Sci-Fi Radio

About three years ago I built myself a recurring internet radio show on TildeRadio. I had been doing radio programs on AnonRadio as well for a year or two, with live streaming interactive performances, but this time I wanted something a bit more automated. I stumbled on a collection of old radio dramas on the Internet Archive and thought that would make the perfect content.

I love those old radio plays, especially the science fiction ones. So many of their early scripts were lifted from the same magazines where the genre was cutting its teeth. One of the earliest episodes of X Minus One uses an early draft of a story that would later become part of the Martian Chronicles!

So, I gathered everything up, cleaned up the files, numbered them carefully by episode number and show, and tossed them in a folder. I had hundreds of episodes. It was perfect. In addition to X Minus One, there was also Dimension X, and MindWebs, and more. So many great stories, and all about 30 minutes long.

I made myself some promotional art (see the top of this post), and even a little teaser audio spot, calling my “show” Sci-Fi Radio.

Listen to my radio promo spot.

But how do I turn it into an actual radio show?

Well, that was actually quite easy. I just needed two steps:

  1. Have a timer trigger a program every time I wanted the show to air

Enter the humble crontab. I don’t actually remember if I needed bash and my environment for this to work or if it was for something else in my cron. Regardless, the main bit is scheduling a shell script to run on Tuesdays and Thursdays at 22:00 UTC. I also decided to pipe all output to a text file so I could check on it later in a simple file and find out if there were any issues.

0 22 * * 2,4 /home/tomasino/scifi/ >>/home/tomasino/cron/scifi.txt 2>&1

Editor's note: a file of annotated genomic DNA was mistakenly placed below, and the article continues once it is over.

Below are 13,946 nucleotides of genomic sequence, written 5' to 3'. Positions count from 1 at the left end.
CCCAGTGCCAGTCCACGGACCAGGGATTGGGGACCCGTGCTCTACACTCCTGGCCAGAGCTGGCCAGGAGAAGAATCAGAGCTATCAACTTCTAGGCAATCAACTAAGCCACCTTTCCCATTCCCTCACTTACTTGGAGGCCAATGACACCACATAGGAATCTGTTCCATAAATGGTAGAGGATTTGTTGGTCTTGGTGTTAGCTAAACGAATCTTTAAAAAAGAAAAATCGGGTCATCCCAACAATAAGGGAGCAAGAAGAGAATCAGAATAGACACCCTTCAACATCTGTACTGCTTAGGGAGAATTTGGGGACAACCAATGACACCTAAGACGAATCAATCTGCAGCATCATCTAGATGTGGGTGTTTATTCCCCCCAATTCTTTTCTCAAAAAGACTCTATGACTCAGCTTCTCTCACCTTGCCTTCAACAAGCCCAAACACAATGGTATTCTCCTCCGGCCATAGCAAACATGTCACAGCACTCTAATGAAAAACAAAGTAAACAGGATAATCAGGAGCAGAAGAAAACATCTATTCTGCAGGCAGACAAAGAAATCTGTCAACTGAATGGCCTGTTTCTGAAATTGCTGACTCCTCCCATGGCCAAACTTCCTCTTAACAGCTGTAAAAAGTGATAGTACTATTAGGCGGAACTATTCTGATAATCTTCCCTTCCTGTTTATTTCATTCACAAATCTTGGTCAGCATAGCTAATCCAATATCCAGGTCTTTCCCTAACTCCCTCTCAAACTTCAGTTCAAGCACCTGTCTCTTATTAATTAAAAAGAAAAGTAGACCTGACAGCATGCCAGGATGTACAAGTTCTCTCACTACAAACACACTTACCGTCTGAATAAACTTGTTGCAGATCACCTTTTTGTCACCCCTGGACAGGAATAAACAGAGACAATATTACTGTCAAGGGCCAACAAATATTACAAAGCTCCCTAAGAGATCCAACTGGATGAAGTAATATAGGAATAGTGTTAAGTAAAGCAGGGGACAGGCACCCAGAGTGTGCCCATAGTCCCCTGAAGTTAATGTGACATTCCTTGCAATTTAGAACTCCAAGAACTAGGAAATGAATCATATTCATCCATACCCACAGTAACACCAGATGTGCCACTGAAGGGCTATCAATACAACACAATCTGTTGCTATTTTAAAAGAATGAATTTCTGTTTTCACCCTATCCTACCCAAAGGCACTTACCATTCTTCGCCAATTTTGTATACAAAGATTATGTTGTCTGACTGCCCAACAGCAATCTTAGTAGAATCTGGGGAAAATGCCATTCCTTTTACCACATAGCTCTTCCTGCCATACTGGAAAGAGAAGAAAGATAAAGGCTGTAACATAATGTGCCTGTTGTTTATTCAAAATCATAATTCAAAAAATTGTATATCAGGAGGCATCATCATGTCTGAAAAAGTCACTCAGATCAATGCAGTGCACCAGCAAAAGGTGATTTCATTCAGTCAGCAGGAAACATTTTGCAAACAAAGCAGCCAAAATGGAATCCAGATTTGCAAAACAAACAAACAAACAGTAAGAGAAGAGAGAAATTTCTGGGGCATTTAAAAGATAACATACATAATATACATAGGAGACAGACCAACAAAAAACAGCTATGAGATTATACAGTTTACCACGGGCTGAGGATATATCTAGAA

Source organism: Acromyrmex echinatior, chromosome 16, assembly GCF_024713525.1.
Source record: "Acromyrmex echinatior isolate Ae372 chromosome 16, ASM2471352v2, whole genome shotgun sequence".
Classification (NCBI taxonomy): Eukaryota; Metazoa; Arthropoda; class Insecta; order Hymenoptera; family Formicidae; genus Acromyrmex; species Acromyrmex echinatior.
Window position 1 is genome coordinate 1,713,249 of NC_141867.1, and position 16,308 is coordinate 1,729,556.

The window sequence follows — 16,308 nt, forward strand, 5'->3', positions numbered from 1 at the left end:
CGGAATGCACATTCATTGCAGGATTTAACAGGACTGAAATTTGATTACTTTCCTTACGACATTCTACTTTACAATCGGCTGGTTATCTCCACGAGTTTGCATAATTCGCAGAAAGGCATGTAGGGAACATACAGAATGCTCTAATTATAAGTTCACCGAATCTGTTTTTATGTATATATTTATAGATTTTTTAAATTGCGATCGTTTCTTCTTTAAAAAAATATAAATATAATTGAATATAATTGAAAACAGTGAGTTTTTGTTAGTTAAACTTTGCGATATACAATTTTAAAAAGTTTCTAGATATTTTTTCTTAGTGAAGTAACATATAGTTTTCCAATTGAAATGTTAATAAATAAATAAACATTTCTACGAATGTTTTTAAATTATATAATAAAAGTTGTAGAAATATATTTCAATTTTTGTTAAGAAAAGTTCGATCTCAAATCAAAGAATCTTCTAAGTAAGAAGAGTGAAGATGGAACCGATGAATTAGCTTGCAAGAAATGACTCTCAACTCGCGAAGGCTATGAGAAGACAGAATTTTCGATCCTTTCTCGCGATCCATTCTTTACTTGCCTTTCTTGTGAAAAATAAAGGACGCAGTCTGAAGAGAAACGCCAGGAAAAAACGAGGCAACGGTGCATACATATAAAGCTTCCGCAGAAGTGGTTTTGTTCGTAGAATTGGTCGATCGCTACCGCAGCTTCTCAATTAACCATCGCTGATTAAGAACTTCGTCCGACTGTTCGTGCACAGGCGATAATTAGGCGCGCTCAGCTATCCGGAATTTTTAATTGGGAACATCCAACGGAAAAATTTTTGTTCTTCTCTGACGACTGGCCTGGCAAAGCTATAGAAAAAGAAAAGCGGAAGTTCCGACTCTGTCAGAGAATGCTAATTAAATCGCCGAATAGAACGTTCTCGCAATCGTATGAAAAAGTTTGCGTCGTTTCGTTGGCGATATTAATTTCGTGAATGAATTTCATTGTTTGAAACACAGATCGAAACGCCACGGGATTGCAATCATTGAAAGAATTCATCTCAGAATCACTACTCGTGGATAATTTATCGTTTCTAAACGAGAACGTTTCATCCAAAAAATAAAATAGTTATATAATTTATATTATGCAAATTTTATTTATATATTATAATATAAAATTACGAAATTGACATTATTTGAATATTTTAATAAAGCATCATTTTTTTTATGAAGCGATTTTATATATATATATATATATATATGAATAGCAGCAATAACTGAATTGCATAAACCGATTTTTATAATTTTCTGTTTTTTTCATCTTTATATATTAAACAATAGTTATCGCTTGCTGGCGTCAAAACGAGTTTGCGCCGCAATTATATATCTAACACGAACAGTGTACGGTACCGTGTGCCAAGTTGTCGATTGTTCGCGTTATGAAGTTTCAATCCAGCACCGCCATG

1. Have a program that would play the next file in the queue and stream it to the audio server

This shell script uses liquidsoap to actually do the audio playback. It sets the output to an azuracast station and logs in with my credentials. The script feeds liquidsoap a playlist file that it creates each time the script is run. The playlist is one line long, just listing the filename of the episode to play. How is that determined? We read in the list of mp3 files in the current directory into a BASH array and just grab the first element. Easy!

Finally, once the playlist (aka, the episode) is complete, the liquidsoap disconnects and the script trap function cleans things up by removing the playlist file and moving our now-completed episode to a subfolder called “done”. Easy archive as you go.

#!/usr/bin/env bash

# credentials for stream

# don't return a * if no files found in glob
shopt -s nullglob

# change to directory where script is and run everything there
DIR="$( cd "$( dirname "${BASH_SOURCE[0]}" )" >/dev/null 2>&1 && pwd )"
cd "$DIR" || exit 1

# get list of files in current directory

# if there are files in the current directory, process
if [ -n "${files[*]}" ]; then

  # store reference to the 1st file in directory

  # create a new playlist of only that 1 file
  printf "%s\\n" "$next" | sed 's?\./??'> "tracks.pls"

  # stream that playlist, then stop stream when it's done
  liquidsoap "output.icecast(%mp3(bitrate=192), \
    host='', \
    port=${TILDE_PORT}, \
    user=\"${TILDE_USER}\", \
    password=\"${TILDE_PASS}\", \
    mount='/', \
    fallible=true, \

# trap any exit from this program for cleanup
function finish {

  # if there's a playlist, process it
  if [[ -f "tracks.pls" ]]; then

    # if we haven't created a "done" directory, do that now
    if [ ! -d "./done" ]; then
      mkdir "./done"

    # move our played file to the done folder
    mv "$next" "./done/"

    # remove playlist
    rm "tracks.pls"
trap finish EXIT

Normally I don’t script in BASH itself, but in this case I was using some shopt settings and arrays, so it was handy.

Once I let the cron run everything has been smooth sailing for several years. I now have about 35 more episodes remaining in the queue before my lovely scifi radio experiment will wrap up. It’s been a real joy hearing all these stories come to life every week, and we’ve have some really great times listening together in the #tilderadio IRC channel over on Perhaps I’ll come up with another theme for a similar show in the future. These little scripts sure have proven resilient!

This page is cryptographically signed with my public key. (learn more)